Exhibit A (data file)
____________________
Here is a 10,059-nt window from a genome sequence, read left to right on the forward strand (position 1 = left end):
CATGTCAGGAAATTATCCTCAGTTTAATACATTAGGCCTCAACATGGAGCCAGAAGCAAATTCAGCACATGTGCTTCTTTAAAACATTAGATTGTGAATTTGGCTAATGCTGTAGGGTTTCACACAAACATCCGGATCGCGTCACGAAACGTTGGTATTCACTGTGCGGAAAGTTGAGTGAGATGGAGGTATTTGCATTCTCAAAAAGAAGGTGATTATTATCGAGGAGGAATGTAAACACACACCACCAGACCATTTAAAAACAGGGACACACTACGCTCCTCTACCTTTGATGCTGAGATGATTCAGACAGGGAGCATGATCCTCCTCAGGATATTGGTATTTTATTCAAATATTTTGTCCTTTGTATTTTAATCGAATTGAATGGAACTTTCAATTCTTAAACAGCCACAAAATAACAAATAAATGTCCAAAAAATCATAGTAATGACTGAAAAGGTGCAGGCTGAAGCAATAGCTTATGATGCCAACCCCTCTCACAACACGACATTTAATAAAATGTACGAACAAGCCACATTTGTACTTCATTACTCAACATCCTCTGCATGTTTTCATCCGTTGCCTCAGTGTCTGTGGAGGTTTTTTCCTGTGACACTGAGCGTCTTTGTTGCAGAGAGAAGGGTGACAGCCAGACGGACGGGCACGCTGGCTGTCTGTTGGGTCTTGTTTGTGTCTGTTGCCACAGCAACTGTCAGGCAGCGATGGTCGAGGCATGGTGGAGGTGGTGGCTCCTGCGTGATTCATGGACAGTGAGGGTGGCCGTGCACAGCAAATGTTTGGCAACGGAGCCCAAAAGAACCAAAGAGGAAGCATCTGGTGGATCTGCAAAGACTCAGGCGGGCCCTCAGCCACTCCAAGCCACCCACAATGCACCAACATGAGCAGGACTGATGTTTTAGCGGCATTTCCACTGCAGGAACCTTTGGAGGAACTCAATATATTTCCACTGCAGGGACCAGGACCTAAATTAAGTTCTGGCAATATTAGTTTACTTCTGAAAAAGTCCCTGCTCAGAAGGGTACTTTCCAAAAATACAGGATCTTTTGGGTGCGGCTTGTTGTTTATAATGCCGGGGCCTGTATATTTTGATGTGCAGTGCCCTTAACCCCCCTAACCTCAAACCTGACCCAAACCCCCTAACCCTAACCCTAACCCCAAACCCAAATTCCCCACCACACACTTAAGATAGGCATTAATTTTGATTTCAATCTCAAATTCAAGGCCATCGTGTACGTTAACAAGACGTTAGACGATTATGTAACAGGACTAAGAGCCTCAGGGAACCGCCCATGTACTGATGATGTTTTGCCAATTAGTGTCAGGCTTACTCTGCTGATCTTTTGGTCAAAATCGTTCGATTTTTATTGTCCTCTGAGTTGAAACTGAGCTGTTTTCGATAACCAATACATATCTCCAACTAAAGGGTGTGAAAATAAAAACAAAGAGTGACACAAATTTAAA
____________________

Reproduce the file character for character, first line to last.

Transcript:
Here is a 10,059-nt window from a genome sequence, read left to right on the forward strand (position 1 = left end):
CATGTCAGGAAATTATCCTCAGTTTAATACATTAGGCCTCAACATGGAGCCAGAAGCAAATTCAGCACATGTGCTTCTTTAAAACATTAGATTGTGAATTTGGCTAATGCTGTAGGGTTTCACACAAACATCCGGATCGCGTCACGAAACGTTGGTATTCACTGTGCGGAAAGTTGAGTGAGATGGAGGTATTTGCATTCTCAAAAAGAAGGTGATTATTATCGAGGAGGAATGTAAACACACACCACCAGACCATTTAAAAACAGGGACACACTACGCTCCTCTACCTTTGATGCTGAGATGATTCAGACAGGGAGCATGATCCTCCTCAGGATATTGGTATTTTATTCAAATATTTTGTCCTTTGTATTTTAATCGAATTGAATGGAACTTTCAATTCTTAAACAGCCACAAAATAACAAATAAATGTCCAAAAAATCATAGTAATGACTGAAAAGGTGCAGGCTGAAGCAATAGCTTATGATGCCAACCCCTCTCACAACACGACATTTAATAAAATGTACGAACAAGCCACATTTGTACTTCATTACTCAACATCCTCTGCATGTTTTCATCCGTTGCCTCAGTGTCTGTGGAGGTTTTTTCCTGTGACACTGAGCGTCTTTGTTGCAGAGAGAAGGGTGACAGCCAGACGGACGGGCACGCTGGCTGTCTGTTGGGTCTTGTTTGTGTCTGTTGCCACAGCAACTGTCAGGCAGCGATGGTCGAGGCATGGTGGAGGTGGTGGCTCCTGCGTGATTCATGGACAGTGAGGGTGGCCGTGCACAGCAAATGTTTGGCAACGGAGCCCAAAAGAACCAAAGAGGAAGCATCTGGTGGATCTGCAAAGACTCAGGCGGGCCCTCAGCCACTCCAAGCCACCCACAATGCACCAACATGAGCAGGACTGATGTTTTAGCGGCATTTCCACTGCAGGAACCTTTGGAGGAACTCAATATATTTCCACTGCAGGGACCAGGACCTAAATTAAGTTCTGGCAATATTAGTTTACTTCTGAAAAAGTCCCTGCTCAGAAGGGTACTTTCCAAAAATACAGGATCTTTTGGGTGCGGCTTGTTGTTTATAATGCCGGGGCCTGTATATTTTGATGTGCAGTGCCCTTAACCCCCCTAACCTCAAACCTGACCCAAACCCCCTAACCCTAACCCTAACCCCAAACCCAAATTCCCCACCACACACTTAAGATAGGCATTAATTTTGATTTCAATCTCAAATTCAAGGCCATCGTGTACGTTAACAAGACGTTAGACGATTATGTAACAGGACTAAGAGCCTCAGGGAACCGCCCATGTACTGATGATGTTTTGCCAATTAGTGTCAGGCTTACTCTGCTGATCTTTTGGTCAAAATCGTTCGATTTTTATTGTCCTCTGAGTTGAAACTGAGCTGTTTTCGATAACCAATACATATCTCCAACTAAAGGGTGTGAAAATAAAAACAAAGAGTGACACAAATTTAAA